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Reptiles are tetrapods, and also are amniotes, animals whose embryos are surrounded by an amniotic membrane. Today they are represented by four surviving orders: more...

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  • Crocodilia (crocodiles, Caimans and alligators): 23 species
  • Rhynchocephalia (tuataras from New Zealand): 2 species
  • Squamata (lizards, snakes and amphisbaenids ("worm-lizards") ): approximately 7,600 species
  • Testudines (turtles): approximately 300 species
  • Aves (birds): approximately 9,000 species, here categorized as a seperate class.

Reptiles are found on every continent except for Antarctica, although their main distribution comprises the tropics and subtropics. Though all cellular metabolism produces some heat, modern species of reptiles do not generate enough to maintain a constant body temperature and are thus referred to as "cold-blooded", though this term has fallen out of favor. (See the Leatherback Sea Turtle for an exception: a reptile that elevates its body temperature well above that of its surroundings.) Instead they rely on gathering and losing heat from the environment to regulate their internal temperature, e.g, by moving between sun and shade, or by preferential circulation — moving warmed blood into the body core, while pushing cool blood to the periphery. In their natural habitats, most species are adept at this, and can maintain core body temperatures within a fairly narrow range, comparable to that of mammals and birds, the two surviving groups of "warm-blooded" animals. While this lack of adequate internal heating imposes costs relative to temperature regulation through behavior, it also provides a large benefit by allowing reptiles to survive on much less food than comparably-sized mammals and birds, who burn much of their food for warmth. While warm-blooded animals move faster in general, an attacking lizard, snake or crocodile moves very quickly.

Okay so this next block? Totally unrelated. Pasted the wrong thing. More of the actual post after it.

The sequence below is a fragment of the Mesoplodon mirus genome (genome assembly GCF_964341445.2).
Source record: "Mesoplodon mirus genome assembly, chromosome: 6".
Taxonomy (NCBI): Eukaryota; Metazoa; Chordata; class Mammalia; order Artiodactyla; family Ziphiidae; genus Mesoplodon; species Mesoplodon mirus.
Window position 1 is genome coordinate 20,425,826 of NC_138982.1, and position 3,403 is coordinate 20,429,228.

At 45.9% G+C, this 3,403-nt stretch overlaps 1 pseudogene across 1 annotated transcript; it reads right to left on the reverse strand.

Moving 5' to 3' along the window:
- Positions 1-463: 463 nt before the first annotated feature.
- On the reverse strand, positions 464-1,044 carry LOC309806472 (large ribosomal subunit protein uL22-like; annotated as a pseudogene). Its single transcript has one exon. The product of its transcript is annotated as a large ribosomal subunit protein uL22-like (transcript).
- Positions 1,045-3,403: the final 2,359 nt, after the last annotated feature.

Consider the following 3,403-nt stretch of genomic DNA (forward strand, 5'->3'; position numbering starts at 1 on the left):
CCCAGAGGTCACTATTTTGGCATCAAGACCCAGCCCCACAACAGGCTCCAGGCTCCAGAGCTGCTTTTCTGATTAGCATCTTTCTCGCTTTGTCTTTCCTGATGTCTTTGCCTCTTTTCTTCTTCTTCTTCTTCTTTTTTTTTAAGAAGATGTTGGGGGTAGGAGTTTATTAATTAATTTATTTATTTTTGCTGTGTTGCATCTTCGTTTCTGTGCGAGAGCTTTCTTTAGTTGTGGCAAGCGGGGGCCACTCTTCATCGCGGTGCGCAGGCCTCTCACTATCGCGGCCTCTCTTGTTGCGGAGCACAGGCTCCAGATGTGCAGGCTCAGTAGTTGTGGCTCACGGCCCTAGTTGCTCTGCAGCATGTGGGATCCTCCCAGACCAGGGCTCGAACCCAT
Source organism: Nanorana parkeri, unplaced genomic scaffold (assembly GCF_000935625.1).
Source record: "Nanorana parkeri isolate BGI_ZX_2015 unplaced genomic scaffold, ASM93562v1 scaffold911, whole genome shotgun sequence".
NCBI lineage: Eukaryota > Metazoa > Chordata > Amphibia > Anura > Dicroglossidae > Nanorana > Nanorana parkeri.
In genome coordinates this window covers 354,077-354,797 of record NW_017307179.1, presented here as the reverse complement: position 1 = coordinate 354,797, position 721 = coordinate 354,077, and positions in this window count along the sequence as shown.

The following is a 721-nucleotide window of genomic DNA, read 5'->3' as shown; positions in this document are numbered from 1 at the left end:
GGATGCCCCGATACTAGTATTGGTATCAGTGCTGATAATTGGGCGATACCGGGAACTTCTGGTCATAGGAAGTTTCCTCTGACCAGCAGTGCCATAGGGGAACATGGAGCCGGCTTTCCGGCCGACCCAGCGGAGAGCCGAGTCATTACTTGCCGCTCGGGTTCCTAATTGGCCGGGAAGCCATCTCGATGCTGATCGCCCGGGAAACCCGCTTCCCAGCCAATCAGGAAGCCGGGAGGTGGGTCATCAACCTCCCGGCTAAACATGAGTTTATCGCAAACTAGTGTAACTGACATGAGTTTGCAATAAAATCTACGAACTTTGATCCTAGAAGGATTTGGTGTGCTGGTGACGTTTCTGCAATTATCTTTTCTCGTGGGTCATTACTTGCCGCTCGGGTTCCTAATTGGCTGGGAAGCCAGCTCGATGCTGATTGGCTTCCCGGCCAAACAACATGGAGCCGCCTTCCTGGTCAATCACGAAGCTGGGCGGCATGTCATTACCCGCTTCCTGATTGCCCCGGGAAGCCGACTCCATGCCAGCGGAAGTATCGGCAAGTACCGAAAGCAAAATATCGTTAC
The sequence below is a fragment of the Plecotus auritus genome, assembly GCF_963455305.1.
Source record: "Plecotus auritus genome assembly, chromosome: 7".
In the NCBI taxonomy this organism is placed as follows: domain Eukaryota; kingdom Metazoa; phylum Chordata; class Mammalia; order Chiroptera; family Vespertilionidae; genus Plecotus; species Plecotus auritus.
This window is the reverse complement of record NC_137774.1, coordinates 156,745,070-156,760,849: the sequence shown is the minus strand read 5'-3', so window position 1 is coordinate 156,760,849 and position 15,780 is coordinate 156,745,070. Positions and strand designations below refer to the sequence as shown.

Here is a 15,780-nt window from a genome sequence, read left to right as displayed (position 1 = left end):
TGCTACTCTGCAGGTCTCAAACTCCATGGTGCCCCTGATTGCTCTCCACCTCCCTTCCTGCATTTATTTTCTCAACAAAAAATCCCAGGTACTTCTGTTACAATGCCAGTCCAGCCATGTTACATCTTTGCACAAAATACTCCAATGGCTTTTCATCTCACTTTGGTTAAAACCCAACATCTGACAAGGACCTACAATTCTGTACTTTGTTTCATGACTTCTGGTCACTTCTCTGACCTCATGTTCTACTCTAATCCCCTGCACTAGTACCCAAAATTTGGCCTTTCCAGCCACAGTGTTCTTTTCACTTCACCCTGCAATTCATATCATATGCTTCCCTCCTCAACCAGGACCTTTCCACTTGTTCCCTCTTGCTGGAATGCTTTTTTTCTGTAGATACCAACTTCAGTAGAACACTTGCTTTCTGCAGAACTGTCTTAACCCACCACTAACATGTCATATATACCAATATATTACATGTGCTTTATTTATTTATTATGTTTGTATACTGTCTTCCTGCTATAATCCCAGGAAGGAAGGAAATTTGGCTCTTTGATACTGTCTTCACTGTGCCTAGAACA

Most reptile species are oviparous (egg-laying). Many species of squamates, however, are capable of giving live birth. This is achieved, either through ovoviviparity (egg retention), or viviparity (babies born without use of calcified eggs). Many of the viviparous species feed their fetuses through various forms of placenta, just like mammals (Pianka & Vitt, 2003 pgs: 116-118). They often provide considerable initial care for their hatchlings.

However, note the taxonomy issues described below; mammals and birds can also be viewed as descendants of reptiles.

Classification of reptiles

From the classical standpoint, reptiles included all the amniotes except birds and mammals. Thus reptiles were defined as the set of animals that includes crocodiles, alligators, tuatara, lizards, snakes, amphisbaenians and turtles, grouped together as the class Reptilia (Latin repere, "to creep"). This is still the usual definition of the term.

Read more at Wikipedia.org

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